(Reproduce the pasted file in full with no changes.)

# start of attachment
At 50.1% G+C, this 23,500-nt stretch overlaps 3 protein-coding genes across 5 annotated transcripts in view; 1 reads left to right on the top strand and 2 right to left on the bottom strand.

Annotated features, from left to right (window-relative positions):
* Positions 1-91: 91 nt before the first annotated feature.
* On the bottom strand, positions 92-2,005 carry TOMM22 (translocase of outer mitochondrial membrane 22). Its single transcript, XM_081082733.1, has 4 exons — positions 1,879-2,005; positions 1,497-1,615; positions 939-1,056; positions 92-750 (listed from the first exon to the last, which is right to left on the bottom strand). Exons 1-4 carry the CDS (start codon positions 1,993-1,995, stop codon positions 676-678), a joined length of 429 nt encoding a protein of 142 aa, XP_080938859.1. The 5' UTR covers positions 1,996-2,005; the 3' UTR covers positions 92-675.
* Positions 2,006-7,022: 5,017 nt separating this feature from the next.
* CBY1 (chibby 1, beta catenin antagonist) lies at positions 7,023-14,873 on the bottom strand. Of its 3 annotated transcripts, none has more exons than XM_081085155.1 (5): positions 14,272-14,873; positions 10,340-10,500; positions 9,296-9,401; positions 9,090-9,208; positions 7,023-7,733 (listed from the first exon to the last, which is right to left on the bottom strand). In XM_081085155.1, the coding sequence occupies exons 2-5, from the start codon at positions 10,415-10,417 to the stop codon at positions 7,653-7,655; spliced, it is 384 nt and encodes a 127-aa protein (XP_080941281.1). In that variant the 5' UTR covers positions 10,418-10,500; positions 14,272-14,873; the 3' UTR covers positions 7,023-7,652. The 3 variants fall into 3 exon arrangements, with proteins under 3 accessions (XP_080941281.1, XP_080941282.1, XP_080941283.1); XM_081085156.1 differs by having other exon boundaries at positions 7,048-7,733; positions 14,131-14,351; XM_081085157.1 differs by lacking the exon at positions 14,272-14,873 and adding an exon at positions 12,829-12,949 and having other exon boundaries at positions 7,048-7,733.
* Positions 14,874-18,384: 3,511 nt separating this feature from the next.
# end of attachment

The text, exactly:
At 50.1% G+C, this 23,500-nt stretch overlaps 3 protein-coding genes across 5 annotated transcripts in view; 1 reads left to right on the top strand and 2 right to left on the bottom strand.

Annotated features, from left to right (window-relative positions):
* Positions 1-91: 91 nt before the first annotated feature.
* On the bottom strand, positions 92-2,005 carry TOMM22 (translocase of outer mitochondrial membrane 22). Its single transcript, XM_081082733.1, has 4 exons — positions 1,879-2,005; positions 1,497-1,615; positions 939-1,056; positions 92-750 (listed from the first exon to the last, which is right to left on the bottom strand). Exons 1-4 carry the CDS (start codon positions 1,993-1,995, stop codon positions 676-678), a joined length of 429 nt encoding a protein of 142 aa, XP_080938859.1. The 5' UTR covers positions 1,996-2,005; the 3' UTR covers positions 92-675.
* Positions 2,006-7,022: 5,017 nt separating this feature from the next.
* CBY1 (chibby 1, beta catenin antagonist) lies at positions 7,023-14,873 on the bottom strand. Of its 3 annotated transcripts, none has more exons than XM_081085155.1 (5): positions 14,272-14,873; positions 10,340-10,500; positions 9,296-9,401; positions 9,090-9,208; positions 7,023-7,733 (listed from the first exon to the last, which is right to left on the bottom strand). In XM_081085155.1, the coding sequence occupies exons 2-5, from the start codon at positions 10,415-10,417 to the stop codon at positions 7,653-7,655; spliced, it is 384 nt and encodes a 127-aa protein (XP_080941281.1). In that variant the 5' UTR covers positions 10,418-10,500; positions 14,272-14,873; the 3' UTR covers positions 7,023-7,652. The 3 variants fall into 3 exon arrangements, with proteins under 3 accessions (XP_080941281.1, XP_080941282.1, XP_080941283.1); XM_081085156.1 differs by having other exon boundaries at positions 7,048-7,733; positions 14,131-14,351; XM_081085157.1 differs by lacking the exon at positions 14,272-14,873 and adding an exon at positions 12,829-12,949 and having other exon boundaries at positions 7,048-7,733.
* Positions 14,874-18,384: 3,511 nt separating this feature from the next.